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MIAMI MIRROR TRUE REFLECTIONS

Message to Public from Green Square Bollettieri Posted on Flamingo Tennis Center February 13, 2014

GREEN SQUARE TENNIS HOAX NOT A HOAX


The Fat Lady Was Just Rehearsing
UPDATE March 5, 2014 By David Arthur Walters MIAMI MIRRROR Miami BeachEveryone present thought Howie Orlins tennis management team had finally trounced Jimmy Bollettieris team 5-1 at the City of Miami Beach Commission meeting held on February 12.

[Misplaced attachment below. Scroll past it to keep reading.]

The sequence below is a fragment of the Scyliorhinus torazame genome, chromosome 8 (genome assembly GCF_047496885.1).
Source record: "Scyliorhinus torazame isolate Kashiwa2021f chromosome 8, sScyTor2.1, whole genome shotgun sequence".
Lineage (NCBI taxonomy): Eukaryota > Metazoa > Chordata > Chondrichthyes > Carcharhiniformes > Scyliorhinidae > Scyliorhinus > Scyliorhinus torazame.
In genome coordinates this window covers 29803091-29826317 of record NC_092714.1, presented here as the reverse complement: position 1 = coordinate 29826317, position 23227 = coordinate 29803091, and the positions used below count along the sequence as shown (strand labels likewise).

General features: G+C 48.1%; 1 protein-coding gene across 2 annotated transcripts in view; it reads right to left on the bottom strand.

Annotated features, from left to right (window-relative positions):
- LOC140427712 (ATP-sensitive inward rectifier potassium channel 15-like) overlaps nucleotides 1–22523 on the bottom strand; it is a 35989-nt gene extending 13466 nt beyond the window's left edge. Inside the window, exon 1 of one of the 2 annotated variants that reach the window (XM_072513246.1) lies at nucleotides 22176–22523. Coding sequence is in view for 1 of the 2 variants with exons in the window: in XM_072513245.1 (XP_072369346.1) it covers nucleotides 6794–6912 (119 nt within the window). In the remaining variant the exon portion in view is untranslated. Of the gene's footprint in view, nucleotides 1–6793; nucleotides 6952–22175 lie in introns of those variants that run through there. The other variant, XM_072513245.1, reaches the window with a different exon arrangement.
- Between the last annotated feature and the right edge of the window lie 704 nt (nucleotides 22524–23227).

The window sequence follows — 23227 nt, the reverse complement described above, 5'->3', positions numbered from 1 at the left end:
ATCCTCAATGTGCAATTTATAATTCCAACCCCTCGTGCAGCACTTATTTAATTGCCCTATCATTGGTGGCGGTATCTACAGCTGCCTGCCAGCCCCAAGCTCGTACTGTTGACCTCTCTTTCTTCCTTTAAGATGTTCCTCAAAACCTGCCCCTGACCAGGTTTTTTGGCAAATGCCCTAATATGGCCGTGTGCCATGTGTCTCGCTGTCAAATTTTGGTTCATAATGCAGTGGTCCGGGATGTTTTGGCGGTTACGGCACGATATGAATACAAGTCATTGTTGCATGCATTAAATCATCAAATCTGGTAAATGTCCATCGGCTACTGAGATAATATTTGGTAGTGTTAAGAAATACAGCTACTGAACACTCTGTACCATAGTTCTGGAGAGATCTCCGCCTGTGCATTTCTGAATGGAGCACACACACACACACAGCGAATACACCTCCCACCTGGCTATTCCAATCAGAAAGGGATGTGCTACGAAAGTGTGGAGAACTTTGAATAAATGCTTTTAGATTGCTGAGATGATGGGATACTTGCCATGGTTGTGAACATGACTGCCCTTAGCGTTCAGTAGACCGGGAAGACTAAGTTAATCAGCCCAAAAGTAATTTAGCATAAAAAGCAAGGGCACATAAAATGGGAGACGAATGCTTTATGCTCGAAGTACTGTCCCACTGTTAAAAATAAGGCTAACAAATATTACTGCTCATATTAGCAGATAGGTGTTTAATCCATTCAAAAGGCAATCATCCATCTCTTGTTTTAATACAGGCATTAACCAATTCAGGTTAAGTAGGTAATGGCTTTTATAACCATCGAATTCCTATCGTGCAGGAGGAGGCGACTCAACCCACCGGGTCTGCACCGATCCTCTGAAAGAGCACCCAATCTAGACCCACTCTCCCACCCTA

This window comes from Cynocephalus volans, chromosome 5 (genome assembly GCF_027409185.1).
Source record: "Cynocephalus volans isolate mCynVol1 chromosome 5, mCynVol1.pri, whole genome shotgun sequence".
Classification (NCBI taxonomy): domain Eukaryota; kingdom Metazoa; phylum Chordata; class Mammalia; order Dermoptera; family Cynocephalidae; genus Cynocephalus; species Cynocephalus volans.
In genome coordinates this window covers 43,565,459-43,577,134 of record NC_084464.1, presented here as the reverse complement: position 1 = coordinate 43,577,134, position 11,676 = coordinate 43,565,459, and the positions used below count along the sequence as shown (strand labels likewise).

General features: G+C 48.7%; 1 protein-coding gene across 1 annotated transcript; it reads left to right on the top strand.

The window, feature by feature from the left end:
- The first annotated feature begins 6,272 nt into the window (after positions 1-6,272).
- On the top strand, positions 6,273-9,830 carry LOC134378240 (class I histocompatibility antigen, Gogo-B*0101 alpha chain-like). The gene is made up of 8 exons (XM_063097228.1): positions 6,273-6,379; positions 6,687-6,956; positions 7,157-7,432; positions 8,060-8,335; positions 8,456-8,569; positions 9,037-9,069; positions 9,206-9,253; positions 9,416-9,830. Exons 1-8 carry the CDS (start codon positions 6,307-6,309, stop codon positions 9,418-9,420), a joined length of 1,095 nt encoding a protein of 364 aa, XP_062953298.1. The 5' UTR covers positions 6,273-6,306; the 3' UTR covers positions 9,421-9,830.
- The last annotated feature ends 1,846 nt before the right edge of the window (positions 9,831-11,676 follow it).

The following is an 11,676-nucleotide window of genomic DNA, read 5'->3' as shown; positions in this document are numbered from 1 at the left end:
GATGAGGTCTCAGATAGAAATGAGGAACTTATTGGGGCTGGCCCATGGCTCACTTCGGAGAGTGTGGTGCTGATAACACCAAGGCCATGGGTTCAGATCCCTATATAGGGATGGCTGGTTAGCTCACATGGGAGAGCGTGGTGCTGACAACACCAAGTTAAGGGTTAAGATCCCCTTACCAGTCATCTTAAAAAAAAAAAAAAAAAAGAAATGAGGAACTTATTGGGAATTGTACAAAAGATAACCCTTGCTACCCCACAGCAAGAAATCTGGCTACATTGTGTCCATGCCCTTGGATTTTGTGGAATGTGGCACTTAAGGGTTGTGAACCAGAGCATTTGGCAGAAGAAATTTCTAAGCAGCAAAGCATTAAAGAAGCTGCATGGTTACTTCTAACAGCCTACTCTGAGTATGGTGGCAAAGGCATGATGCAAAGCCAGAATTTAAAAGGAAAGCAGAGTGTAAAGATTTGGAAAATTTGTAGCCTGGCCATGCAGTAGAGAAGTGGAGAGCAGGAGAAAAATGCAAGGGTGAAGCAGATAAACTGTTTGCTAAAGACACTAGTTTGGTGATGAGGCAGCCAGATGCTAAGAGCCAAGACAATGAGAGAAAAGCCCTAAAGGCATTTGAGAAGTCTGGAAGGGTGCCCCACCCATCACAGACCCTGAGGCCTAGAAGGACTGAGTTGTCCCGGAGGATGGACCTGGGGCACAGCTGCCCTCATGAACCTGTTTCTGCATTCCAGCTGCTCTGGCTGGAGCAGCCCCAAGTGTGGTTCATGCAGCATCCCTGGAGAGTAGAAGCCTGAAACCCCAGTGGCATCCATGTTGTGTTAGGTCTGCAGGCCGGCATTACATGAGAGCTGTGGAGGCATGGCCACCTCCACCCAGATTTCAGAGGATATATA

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As opposing teams left the meeting to respectively guzzle champagne or gnash their teeth, it seemed that the Bollettieri team, doing business as Green Square Inc, had by final resolution of the commission lost its contract to manage the historic Flamingo Park Tennis Center and its North Shore facility, after a dozen years of mismanagement and contractual breaches that had been ignored by City of Miami Beach Officials. However, on the very next day, Bollettieri fans at the Flamingo Park center were informing the public that the ball was still in the air because the decision had been revoked. Tennis center staff posted a notice on the entrance: PROCEEDING OF RD9 WAS REVOKED AT END OF DAY. NO WINNER I received an image of the notice with someone giving the finger in front of it. I was incredulous because Wednesday afternoons decision in favor of the Orlin team was supposedly final. Finally, a motion to waive the bidding and award the contract to Orlin passed with the necessary five votes, I had reported, much to the dismay of the Bollettieri fans, with only Wolfson voting against it. From the city commissioners: You have to have five. We have five. You have five? Good, then its over with, congratulations! The outcry was outrageous, with one man yelling that he wanted his tennis membership dues back. Commissioners, adopting a paternalistic tone, did their best to quiet the temper tantrum. Surely the notice that the decision had been revoked was just another display of bad sportsmanship by the Bollettieri fans who had booed every play the Orlin team made at the last two commission meetings. But my usual distrust of politicians, especially if they are lawyers, set in, especially when it was rumored that professional politician and lawyer Jimmy Morales, currently city manager of our strong, apolitical city manager, weak mayor system, had managed to undo what appeared to be the final decision. After all, Morales had stated at the meeting that he had collaborated with the Bollettieri team on certain issues, and emphatically stated that, whatever happened, he would not recommend a waiver of the bidding process, as is required by the city charter, which was precisely what the commission proceeded to do with the necessary five votes, on their own motion to waive and give the contract to the Orlin team.